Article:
Kennewick Doctor, Legislator champion breast cancer coverage during Senate hearing
KENNEWICK, Wash. — In a joint effort to detect breast cancer in its earliest stages, Sen. Sharon Brown and Dr. Rachel Fidino represented Kennewick at a hearing of the Senate Health and Long Term Care Committee last Friday.
Senate Bill 5716 was listed amongst a slate of proposed bills that spanned the logistics of health care, investments in cancer research, and state initiatives on women’s health issues.
Championed by individuals representing the best interest of women in Kennewick and Washington state as a whole, the Bill would require insurance companies to cover magnetic resonance imaging (MRI) for women who are at the highest risk of developing breast cancer.
“There have been 13 states who have passed similar legislation to Bill 5716. Without early diagnoses, cancer treatments become much more complicated and much more expensive,” Dr. Fidino testified. “This is why preventative measures not only save lives, but it makes economic sense.”
Senate asked that Dr. Fidino share her statistics with the committee so they can mull them over while deliberating through the 2022 legislative session.
Research provided by the Kennewick doctor suggests that women who are diagnosed with stage four breast cancer spend $52,000 more on average than women who catch their cancer in stage one. It goes to show that investing in early breast cancer detection can save lives and substantial amounts of money for those who experience this life-altering disease.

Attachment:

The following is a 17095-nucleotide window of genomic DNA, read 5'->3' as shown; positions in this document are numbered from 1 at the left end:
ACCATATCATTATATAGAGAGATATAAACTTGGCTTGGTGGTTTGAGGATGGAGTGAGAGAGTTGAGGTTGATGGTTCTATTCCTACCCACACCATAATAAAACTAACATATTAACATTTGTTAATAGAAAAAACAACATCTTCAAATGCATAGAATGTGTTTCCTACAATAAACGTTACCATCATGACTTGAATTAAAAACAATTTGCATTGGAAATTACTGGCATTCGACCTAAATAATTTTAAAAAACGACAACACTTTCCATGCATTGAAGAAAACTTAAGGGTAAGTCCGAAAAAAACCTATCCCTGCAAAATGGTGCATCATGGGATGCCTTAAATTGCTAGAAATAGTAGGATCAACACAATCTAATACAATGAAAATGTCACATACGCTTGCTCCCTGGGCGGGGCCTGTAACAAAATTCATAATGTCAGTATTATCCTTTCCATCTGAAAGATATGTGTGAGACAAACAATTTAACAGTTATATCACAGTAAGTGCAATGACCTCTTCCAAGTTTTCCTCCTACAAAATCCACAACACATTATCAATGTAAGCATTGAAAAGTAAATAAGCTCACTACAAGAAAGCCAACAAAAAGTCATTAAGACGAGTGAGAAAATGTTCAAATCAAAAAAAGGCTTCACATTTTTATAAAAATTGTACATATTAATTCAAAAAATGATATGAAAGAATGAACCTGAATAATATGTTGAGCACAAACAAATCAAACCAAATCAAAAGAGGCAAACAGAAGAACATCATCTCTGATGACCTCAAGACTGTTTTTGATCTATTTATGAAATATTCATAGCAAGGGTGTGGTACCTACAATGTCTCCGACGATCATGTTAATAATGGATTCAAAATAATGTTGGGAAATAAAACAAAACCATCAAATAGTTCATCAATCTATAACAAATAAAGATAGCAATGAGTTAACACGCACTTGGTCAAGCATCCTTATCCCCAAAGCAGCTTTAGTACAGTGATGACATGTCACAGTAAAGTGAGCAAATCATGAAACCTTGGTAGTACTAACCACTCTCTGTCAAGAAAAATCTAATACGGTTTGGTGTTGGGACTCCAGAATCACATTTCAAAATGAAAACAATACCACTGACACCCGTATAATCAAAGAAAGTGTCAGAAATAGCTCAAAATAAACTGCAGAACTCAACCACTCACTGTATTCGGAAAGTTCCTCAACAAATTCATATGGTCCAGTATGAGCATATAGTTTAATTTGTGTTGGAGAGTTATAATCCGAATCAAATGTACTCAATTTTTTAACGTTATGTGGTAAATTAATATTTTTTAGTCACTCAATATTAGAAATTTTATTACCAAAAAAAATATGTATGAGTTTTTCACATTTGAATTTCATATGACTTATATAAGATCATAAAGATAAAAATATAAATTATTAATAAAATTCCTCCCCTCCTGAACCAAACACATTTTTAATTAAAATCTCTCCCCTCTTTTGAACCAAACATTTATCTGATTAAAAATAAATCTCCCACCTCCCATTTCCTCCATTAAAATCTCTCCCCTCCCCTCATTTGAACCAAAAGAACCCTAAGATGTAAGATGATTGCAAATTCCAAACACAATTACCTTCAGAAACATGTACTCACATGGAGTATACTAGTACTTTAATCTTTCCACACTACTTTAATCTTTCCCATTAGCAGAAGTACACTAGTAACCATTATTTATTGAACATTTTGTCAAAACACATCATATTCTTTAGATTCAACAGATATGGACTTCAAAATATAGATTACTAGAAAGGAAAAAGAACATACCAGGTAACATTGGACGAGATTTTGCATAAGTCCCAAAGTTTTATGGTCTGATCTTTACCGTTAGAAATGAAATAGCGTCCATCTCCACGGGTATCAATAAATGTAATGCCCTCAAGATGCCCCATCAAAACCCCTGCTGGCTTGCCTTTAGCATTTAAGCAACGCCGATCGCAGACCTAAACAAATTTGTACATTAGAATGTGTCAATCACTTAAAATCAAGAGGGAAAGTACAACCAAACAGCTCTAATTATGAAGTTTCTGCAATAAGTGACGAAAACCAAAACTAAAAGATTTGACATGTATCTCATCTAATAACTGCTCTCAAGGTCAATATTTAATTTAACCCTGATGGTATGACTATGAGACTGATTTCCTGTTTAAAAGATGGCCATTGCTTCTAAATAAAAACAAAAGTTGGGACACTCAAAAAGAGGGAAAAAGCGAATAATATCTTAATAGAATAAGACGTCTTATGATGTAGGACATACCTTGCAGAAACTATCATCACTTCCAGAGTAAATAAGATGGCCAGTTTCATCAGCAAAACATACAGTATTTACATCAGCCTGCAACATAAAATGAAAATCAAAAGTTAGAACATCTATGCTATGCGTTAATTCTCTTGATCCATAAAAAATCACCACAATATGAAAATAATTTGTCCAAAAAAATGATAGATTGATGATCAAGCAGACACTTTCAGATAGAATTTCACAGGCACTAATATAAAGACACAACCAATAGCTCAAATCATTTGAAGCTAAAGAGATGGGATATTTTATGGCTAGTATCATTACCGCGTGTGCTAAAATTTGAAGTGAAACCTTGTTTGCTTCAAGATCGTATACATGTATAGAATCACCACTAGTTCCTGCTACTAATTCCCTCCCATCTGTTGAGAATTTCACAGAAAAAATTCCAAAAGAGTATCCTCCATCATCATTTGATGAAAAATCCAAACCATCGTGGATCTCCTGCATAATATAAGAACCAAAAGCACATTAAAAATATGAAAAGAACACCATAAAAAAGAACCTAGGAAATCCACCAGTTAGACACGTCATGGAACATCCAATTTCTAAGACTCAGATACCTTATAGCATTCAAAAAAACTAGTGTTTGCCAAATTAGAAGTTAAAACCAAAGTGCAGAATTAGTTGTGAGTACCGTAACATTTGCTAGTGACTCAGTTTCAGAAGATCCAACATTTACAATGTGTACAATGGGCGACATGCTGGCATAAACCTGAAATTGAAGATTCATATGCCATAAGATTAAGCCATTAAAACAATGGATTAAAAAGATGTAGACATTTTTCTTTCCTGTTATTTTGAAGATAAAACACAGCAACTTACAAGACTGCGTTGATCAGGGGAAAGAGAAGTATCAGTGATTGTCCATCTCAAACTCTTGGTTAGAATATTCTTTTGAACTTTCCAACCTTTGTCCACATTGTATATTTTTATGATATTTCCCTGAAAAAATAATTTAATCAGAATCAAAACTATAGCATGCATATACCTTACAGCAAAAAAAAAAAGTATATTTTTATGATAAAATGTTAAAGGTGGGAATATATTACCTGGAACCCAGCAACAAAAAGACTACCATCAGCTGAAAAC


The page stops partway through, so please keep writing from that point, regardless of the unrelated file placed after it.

Her testimony was followed by that of Elena Whitemarsh, a concerned community member who shared her personal journey of an invasive breast cancer diagnosis and what Senate Bill 5716 would’ve meant to her during her personal journey.
“I was fortunate. My cancer was caught early… I credit my early detection and intervention to the persistence of my physician and the MRI screening. This same MRI screening has been denied by my insurance plans, stating it is experimental. I’ve known dozens of women, like myself, who are at high risk and have never had an MRI because it was not covered by insurance,” Whitemarsh stated.
Ultimately, women have a great chance of surviving breast cancer when it’s detected early. According to a release from Dr. Fidino’s practice, the New U Women’s Clinic,& Aesthetics in Kennewick, the five-year survival rate for patients who are diagnosed with breast cancer at a local stage is 98% compared to 84% if diagnosed at the regional stage and 25% if diagnosed at the distant stage.
To hear more testimony and other information from the hearing, watch the embedded video above or click here to visit TVW.
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